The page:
A Letter from a Trellis Parent

Trellis means home to me…

I remember the first day I came into visit the school, two months after Max was diagnosed with Autism. For the two months before walking through the Trellis doors, I felt lost and, honestly, sad every time I met with an ASD service provider. The approach was “we know best” and “your son has this laundry list of limitations” … as a result my expectations were low and actually misguided.

When I walked through the door of Trellis, children were laughing, teachers were smiling. It was a school not a “treatment center”. I was asked all about Max and said “he sounds great” and I felt proud of Max for the first time after his diagnosis. I will never forget that moment. I have never stopped feeling proud of Max since then.

Thank you. All of you. Thank you for ignoring behaviors, counting and manding, working patiently when Max’s sensory needs carry him away and make him unavailable for a while and even taking a right hook or two.

Today, Max is soaring – he is talking. Yes talking. At one point in time, that was not clear he would talk. You all did that. You pushed him. You coached me and you never, never, never gave up on us. Max’s behaviors are manageable. Before Trellis, Max had broken my nose, and more things at home than I care to remember. Now he says “no” when he is unhappy at home. If he has behaviors, I know the ABCs and can manage them along with the latest protocol that we are generalizing at home. You did that. You implemented the protocol. You coached me and you never, never, never gave up on us.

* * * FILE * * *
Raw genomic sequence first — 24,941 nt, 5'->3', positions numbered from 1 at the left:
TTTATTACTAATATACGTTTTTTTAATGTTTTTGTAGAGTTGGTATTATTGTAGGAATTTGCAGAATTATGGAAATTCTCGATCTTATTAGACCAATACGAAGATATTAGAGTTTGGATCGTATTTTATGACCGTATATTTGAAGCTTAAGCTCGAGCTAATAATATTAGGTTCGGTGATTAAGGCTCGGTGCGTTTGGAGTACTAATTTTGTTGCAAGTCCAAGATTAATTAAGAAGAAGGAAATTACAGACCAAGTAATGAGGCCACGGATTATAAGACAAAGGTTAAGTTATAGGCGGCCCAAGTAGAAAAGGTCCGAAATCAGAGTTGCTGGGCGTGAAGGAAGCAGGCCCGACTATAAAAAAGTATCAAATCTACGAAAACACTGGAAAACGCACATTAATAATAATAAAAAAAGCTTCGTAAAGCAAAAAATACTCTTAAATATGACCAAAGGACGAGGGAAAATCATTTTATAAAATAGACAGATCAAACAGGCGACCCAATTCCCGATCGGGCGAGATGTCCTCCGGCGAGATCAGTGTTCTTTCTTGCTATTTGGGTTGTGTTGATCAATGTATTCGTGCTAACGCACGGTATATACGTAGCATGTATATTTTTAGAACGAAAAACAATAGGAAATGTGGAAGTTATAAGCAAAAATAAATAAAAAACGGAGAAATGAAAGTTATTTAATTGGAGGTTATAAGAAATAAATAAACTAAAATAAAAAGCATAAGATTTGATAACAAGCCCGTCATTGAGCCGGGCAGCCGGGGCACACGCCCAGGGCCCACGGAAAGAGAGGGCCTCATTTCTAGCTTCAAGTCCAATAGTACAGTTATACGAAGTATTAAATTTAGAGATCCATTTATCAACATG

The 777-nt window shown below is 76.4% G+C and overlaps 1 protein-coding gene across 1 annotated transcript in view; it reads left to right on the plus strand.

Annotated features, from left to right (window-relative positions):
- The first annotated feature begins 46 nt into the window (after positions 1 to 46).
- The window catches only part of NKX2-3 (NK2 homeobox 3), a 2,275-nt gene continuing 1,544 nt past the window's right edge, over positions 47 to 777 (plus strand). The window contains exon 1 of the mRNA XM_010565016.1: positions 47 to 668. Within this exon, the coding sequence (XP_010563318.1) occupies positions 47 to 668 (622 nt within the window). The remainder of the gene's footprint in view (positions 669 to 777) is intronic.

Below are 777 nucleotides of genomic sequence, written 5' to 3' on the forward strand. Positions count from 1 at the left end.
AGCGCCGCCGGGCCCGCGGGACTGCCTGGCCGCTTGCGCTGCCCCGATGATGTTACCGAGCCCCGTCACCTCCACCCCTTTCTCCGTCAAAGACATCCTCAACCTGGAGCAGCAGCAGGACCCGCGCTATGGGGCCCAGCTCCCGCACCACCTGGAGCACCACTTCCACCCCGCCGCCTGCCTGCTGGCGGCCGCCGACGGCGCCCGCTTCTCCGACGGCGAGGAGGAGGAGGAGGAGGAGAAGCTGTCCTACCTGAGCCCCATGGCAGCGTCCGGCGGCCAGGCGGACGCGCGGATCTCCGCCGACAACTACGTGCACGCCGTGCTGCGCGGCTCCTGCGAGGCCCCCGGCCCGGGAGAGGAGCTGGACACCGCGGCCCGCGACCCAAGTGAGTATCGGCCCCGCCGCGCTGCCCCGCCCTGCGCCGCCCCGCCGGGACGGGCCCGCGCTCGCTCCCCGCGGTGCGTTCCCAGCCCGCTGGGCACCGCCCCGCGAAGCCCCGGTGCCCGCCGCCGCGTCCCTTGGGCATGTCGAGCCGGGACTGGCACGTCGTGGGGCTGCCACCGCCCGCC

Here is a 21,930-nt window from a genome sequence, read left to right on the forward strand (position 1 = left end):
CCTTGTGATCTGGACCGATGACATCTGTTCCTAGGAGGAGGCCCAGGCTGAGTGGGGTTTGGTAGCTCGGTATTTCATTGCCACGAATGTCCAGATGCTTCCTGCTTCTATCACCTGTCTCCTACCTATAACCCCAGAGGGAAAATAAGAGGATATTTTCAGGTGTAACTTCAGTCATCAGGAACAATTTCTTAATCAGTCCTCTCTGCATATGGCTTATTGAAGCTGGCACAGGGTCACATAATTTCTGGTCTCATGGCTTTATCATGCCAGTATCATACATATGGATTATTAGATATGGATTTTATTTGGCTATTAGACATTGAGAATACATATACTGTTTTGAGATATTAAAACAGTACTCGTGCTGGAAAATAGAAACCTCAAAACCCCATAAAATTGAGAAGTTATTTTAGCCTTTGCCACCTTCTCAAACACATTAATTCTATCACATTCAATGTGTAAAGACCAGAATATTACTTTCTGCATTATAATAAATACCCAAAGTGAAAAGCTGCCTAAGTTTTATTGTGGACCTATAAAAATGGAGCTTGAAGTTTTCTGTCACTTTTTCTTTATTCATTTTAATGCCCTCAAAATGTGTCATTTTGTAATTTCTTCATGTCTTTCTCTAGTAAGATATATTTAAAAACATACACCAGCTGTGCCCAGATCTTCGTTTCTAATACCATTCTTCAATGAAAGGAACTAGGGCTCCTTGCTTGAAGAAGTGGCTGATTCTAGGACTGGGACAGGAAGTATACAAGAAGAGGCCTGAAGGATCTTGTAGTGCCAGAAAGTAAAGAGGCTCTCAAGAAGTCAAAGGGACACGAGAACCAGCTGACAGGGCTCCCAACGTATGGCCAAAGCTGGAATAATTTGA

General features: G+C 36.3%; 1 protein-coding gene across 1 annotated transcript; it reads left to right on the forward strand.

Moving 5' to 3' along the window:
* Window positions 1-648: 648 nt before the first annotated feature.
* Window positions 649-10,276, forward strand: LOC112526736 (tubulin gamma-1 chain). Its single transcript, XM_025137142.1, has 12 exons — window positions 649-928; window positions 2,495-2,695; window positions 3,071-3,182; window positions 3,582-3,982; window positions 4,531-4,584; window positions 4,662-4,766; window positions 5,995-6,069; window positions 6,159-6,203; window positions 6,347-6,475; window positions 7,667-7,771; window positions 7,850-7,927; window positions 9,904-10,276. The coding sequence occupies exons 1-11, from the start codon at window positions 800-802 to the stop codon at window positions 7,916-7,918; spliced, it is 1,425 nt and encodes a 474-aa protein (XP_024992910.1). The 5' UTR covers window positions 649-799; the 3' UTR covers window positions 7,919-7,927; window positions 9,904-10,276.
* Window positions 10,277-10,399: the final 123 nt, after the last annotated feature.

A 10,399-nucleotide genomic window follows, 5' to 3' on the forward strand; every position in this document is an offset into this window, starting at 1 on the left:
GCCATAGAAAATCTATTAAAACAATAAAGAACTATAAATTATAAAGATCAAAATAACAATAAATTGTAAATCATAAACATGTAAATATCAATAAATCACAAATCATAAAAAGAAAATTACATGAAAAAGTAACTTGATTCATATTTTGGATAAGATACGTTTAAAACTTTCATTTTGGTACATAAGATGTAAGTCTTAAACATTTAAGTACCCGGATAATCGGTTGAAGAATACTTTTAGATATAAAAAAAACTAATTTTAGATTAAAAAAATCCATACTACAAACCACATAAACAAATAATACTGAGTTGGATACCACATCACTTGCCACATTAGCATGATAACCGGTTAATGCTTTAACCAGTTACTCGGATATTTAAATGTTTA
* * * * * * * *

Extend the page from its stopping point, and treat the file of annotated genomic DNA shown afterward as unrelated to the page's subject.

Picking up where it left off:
When you are the parent of a kid on the spectrum you feel like you are either fighting or apologizing with everyone in your child’s path. When Max started at Trellis, for the first time that feeling changed. Now I feel like I have a team of people in my corner. From the front desk, the program managers, Occupational Therapists, Speech Pathologists and Instructors on our team.

At the end of the day, Trellis means home to us. Max is known and loved for his whole self. You accept him for who he is and at the same time push him to reach his potential. Thank you for teaching my son with love and respect. You will never know what you mean to Max and me. He and all of the children you serve will reach their potential thanks to you.

– Audra Jones